As a state, Arizona is far more prepared for the looming water crisis and doing more to replace infrastructure to conserve water than any other state.
Which sounds great until you realize that no state is well prepared for a long trip through a severe water crisis.
 

Nick Farr

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New demand has been outstripping new supply for decades, Arizona is the low man on the water rights totem pole,
Arizona is also not entirely dependent on the Colorado River for water *or* power, unlike Las Vegas. Their junior rights to the Colorado are primarily why they've been doing more to prepare than Las Vegas.

Phoenix is 70/30 split between river and groundwater, whereas Las Vegas is 90/10 river groundwater.

Las Vegas is also way, way behind in wastewater reclamation, whereas Phoenix has excess capacity.

Eventually, all desert cities are going to have to embrace toilet to tap. At least Phoenix is prepared.
 
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Nick Farr

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But doesn't the groundwater require the lack of endless droughts to get sufficiently replenished?
Groundwater sources get replenished from many different places. They're also harder to cut off entirely, unlike say the Colorado River.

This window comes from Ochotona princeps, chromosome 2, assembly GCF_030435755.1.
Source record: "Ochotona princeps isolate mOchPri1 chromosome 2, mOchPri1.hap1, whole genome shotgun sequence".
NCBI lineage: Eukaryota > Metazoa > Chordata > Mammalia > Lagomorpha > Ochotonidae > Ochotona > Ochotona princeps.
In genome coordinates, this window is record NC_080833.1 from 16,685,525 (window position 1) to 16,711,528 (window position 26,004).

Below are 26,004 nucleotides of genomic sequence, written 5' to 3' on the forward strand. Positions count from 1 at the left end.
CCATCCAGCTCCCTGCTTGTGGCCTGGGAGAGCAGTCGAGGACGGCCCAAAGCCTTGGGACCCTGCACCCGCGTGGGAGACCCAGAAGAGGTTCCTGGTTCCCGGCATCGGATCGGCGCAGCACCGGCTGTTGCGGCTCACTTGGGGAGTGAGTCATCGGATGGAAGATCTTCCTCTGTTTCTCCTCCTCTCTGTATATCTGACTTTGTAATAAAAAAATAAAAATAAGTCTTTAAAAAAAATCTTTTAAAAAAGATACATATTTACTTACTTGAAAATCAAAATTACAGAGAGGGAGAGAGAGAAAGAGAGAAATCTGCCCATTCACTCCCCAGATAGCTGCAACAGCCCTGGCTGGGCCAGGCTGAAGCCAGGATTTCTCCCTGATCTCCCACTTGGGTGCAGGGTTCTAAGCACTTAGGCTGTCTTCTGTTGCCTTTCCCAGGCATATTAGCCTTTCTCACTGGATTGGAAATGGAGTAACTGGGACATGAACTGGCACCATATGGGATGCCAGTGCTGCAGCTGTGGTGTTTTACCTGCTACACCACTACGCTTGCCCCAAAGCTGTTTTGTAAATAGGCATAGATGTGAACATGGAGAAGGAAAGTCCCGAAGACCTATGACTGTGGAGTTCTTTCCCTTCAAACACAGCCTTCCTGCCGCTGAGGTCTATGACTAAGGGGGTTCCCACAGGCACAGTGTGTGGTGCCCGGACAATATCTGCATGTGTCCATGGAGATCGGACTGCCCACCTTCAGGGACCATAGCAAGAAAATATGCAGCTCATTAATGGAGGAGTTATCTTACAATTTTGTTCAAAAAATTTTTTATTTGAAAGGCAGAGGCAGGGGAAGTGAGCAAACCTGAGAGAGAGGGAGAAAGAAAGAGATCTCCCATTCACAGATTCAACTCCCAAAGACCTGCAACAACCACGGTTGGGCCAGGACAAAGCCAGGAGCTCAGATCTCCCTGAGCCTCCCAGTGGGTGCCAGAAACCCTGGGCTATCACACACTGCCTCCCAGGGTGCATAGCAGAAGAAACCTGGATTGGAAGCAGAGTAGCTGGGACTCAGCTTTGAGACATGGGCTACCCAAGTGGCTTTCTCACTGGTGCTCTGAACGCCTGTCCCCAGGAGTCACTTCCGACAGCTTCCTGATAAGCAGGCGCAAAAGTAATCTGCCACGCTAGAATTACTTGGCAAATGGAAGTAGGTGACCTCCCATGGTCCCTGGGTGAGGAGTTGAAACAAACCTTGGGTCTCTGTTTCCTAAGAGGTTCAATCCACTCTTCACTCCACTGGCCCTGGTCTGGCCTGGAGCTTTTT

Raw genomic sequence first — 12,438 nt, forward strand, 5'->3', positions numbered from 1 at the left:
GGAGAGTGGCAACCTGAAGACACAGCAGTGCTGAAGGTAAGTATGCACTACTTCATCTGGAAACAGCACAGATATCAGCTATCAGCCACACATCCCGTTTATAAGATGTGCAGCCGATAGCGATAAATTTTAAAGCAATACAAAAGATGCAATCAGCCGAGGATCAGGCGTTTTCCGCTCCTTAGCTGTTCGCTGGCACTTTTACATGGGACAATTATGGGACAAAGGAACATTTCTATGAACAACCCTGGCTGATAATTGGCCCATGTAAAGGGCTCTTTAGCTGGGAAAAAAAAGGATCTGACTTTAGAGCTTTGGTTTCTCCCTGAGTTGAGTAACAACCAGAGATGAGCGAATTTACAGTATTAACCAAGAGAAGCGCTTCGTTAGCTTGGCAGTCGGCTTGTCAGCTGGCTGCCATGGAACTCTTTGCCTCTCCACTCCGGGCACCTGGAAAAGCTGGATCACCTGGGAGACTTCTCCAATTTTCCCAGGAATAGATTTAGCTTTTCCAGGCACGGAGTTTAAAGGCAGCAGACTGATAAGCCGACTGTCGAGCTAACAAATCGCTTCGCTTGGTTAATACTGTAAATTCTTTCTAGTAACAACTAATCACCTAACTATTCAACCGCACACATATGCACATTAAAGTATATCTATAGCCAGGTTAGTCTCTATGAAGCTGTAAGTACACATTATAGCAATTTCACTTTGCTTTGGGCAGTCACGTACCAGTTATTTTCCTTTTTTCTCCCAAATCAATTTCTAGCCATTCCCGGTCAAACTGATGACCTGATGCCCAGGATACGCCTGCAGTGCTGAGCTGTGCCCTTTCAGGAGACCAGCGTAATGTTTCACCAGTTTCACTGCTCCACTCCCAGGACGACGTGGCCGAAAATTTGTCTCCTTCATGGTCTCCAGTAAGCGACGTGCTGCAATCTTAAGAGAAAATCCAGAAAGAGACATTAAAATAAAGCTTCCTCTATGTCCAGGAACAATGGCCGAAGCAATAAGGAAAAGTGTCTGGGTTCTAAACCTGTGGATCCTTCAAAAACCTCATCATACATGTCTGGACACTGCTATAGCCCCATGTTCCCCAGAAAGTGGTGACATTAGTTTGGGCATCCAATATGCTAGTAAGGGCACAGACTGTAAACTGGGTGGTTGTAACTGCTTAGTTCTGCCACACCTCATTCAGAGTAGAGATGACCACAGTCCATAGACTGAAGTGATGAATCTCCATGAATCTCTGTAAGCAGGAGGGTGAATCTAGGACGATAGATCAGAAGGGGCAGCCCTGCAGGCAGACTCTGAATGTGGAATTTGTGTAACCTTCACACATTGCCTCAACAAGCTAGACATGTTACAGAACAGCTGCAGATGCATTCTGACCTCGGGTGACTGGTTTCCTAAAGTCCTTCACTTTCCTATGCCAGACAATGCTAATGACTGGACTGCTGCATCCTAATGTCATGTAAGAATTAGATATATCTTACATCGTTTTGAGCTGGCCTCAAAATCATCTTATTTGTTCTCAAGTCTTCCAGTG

jis

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Groundwater sources get replenished from many different places.
Then the question of specific interest would be where does the aquifer delivering ground water to Phoenix get replenished from. One cannot just arm wave away the core issue of aquifer replenishment and pretend that it does not matter.

The users of the Everglades Aquifer tried to get away with doing that for many years. Now they are slowly getting to panic about it.
 
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Nick Farr

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Then the question of specific interest would be where does the aquifer delivering ground water to Phoenix get replenished from.
Mostly rainwater, runoff and reclaimed water. They actually treat wastewater specifically for groundwater replenishment.
 
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Nick Farr